Ministry of Sound sues Spotify

Spotify Spotify lets users make playlists with tracks from its 20 million-song catalogue

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Dance record label Ministry of Sound is suing music streaming service Spotify, claiming Spotify playlists copy its compilation albums.

Ministry of Sound regularly releases collections of dance hits.

The compilations are not on Spotify, but the label says Spotify infringes copyright because some users' playlists mirror the albums' track listings.

Ministry of Sound said "a lot of research goes into" creating the compilations. Spotify did not comment.

"What we do is a lot more than putting playlists together," Ministry of Sound chief executive Lohan Presencer told The Guardian.

"A lot of research goes into creating our compilation albums, and the intellectual property involved in that. It's not appropriate for someone to just cut and paste them."

Start Quote

The value and creativity in our compilations are self evident”

End Quote Lohan Presencer Ministry of Sound

Ministry of Sound launched legal proceedings in the High Court in London on Monday.

It contends that the law protects "the expertise and creative effort involved" in curating titles such as The Sound Of Dubstep Classics and Ibiza Annual 2013.

The company is seeking an injunction requiring Spotify to remove the playlists in question and to permanently block playlists that copy its compilations. It is also seeking damages and costs.

Mr Presencer wrote in a separate article: "We painstakingly create, compile and market our albums all over the world. We help music fans discover new genres, records and classic catalogues.

"Millions trust our brands, our taste and our selection. We give them great listening experiences at a good price."

He said some Spotify users had used the Ministry of Sound name in the titles of their playlists. He also claimed the service had refused to remove those playlists when asked.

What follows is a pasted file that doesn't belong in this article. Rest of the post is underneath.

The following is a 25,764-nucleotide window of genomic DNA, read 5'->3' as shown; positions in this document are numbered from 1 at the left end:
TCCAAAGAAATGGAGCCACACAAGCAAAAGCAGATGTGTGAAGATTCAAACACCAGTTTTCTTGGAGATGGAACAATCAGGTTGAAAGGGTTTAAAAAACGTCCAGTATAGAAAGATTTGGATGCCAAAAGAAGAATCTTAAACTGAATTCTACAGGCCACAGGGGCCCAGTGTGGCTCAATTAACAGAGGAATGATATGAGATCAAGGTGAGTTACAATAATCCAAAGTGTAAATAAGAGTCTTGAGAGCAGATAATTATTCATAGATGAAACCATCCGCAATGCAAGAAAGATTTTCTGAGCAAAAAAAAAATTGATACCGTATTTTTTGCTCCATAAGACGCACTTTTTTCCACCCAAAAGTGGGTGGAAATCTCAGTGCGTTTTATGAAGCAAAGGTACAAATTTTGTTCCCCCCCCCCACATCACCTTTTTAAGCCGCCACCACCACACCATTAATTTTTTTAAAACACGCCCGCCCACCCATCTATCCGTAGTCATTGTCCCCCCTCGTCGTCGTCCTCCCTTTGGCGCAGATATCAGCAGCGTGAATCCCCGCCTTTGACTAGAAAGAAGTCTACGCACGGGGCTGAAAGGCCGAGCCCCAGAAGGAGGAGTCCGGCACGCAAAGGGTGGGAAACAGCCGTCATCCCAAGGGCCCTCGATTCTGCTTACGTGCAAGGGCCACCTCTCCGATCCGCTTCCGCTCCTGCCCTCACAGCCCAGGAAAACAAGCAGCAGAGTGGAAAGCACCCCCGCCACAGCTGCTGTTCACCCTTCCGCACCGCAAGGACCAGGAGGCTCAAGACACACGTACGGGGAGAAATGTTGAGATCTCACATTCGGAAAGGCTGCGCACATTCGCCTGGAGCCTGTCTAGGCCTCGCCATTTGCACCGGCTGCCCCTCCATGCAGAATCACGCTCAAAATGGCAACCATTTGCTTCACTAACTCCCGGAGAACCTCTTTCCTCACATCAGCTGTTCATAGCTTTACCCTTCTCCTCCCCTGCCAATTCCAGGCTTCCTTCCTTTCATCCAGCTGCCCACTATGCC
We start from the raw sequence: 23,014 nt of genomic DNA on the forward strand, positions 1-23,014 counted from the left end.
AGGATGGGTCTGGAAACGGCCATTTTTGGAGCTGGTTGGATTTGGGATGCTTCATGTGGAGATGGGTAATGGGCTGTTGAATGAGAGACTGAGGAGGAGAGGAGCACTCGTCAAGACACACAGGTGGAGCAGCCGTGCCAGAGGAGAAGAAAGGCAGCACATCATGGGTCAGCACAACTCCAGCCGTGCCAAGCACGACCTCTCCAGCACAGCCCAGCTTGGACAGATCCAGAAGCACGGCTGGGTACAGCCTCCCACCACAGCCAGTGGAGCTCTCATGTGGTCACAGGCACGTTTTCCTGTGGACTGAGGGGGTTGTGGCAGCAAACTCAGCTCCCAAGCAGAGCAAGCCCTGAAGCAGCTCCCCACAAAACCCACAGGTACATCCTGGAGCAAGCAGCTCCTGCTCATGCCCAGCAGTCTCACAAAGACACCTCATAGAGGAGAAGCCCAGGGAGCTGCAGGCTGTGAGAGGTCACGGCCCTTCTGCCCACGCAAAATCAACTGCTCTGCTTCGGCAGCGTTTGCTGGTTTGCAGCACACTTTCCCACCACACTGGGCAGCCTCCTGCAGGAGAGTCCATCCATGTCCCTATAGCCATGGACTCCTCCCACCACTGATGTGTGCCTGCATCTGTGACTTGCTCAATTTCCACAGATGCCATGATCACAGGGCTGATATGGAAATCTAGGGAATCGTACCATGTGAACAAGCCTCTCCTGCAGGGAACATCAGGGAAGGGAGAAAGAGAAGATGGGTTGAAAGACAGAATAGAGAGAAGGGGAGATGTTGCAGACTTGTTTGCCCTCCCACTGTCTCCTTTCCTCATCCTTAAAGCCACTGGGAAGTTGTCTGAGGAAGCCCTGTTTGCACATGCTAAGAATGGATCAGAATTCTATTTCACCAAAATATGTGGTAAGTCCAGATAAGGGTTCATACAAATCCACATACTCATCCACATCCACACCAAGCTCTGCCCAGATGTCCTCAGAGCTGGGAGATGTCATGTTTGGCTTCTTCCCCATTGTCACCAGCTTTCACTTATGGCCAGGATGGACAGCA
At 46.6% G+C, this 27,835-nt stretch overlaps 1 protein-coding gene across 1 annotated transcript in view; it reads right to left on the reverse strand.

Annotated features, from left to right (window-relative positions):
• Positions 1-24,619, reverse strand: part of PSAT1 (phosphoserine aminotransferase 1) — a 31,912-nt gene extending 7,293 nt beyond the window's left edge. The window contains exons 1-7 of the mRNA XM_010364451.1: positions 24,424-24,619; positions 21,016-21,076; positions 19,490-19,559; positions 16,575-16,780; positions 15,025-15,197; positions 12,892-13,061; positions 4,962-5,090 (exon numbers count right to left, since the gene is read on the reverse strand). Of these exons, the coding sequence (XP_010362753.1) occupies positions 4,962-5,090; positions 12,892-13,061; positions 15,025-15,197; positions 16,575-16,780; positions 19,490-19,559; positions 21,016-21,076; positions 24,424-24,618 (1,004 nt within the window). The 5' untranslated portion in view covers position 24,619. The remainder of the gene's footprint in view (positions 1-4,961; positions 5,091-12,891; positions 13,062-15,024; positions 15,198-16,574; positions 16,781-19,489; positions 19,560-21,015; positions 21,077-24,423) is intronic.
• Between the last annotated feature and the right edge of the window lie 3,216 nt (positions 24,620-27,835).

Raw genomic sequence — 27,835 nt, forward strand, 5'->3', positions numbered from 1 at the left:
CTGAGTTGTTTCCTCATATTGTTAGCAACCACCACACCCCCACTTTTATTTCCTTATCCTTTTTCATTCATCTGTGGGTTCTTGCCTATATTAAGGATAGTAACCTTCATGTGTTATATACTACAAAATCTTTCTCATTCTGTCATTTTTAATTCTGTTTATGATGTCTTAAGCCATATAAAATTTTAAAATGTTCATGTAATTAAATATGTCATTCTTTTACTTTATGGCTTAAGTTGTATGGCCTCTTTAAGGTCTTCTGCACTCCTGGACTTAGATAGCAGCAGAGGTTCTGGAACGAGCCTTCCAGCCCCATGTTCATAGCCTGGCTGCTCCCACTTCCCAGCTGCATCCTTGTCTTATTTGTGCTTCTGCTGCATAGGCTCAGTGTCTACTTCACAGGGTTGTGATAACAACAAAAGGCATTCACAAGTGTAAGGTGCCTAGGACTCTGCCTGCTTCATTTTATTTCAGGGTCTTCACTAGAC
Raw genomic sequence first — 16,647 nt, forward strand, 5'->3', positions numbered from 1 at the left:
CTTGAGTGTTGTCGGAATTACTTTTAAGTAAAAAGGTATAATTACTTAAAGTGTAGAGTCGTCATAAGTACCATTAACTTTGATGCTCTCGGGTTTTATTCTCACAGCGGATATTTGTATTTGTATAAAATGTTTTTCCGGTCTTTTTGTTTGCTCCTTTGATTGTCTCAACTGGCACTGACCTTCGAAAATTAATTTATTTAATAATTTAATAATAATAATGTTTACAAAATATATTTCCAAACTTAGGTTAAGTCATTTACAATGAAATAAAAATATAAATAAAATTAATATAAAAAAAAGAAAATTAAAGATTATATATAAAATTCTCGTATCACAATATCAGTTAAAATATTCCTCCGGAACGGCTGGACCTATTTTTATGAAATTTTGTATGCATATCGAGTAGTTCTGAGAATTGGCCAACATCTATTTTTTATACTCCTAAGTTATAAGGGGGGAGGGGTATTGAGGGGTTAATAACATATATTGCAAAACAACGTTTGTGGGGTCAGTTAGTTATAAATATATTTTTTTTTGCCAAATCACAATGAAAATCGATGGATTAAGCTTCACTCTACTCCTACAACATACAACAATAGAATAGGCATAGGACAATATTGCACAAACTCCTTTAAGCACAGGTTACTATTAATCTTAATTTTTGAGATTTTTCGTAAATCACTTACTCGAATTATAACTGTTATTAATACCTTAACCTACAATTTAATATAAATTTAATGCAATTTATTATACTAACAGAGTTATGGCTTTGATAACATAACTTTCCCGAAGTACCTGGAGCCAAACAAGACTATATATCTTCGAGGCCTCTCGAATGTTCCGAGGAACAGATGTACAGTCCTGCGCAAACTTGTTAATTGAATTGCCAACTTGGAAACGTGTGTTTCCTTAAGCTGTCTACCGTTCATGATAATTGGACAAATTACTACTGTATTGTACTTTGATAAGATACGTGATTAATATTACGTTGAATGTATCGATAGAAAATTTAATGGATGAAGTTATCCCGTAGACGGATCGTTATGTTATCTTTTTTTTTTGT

"Several rounds of legal letters later, this dispute will now be settled in court," he wrote. "We believe we have a clear cut case. After 20 years and more than 50 million album sales, the value and creativity in our compilations are self evident."

Ministry of Sound does not own the copyright to many of the tracks on its compilations, the majority of which have been licensed from other record labels.

Chris Cook, business editor with music industry magazine CMU said he sympathised with Ministry of Sound's position as "there is an effort and art in curation", adding listings services do enjoy a degree of copyright protection.

But he added Ministry of Sound risks a PR backlash over the legal action and could be "portrayed as an old style company desperately trying to protect its compilation business".

Kieron Donoghue, whose website playlists.net allows users to explore and share playlists, said he had also been asked by Ministry of Sound to remove lists from his site.

"As we're only a small company with no budget for legal expenses we've always complied," he said, but questioned the wisdom of the label's court action.

"The very fact that users want to have Ministry of Sound content on Spotify but have to create their own, because it's not there, is a huge compliment," he said in a blog post.

"Ministry of Sound need to embrace this and work with their audience, not against them. This could quite easily turn into a huge PR disaster."

He noted that rival compilation series Now Music had "even gone so far as to compile playlists of all of their albums and have been publishing them on our site since 2011".

However, the Now compilations are a joint venture of music industry giants Sony and Universal, who own the majority of the tracks on their playlists, and earn royalties when they are streamed.

Ministry of Sound, whose artists include Example and Wretch 32, would make significantly less by providing a similar service.

Spotify allows subscribers to listen to the 20 million songs in its catalogue and use them to create their own playlists. The service, which began in Sweden, now has 24 million users in 28 countries.

A Spotify spokesman declined to comment.

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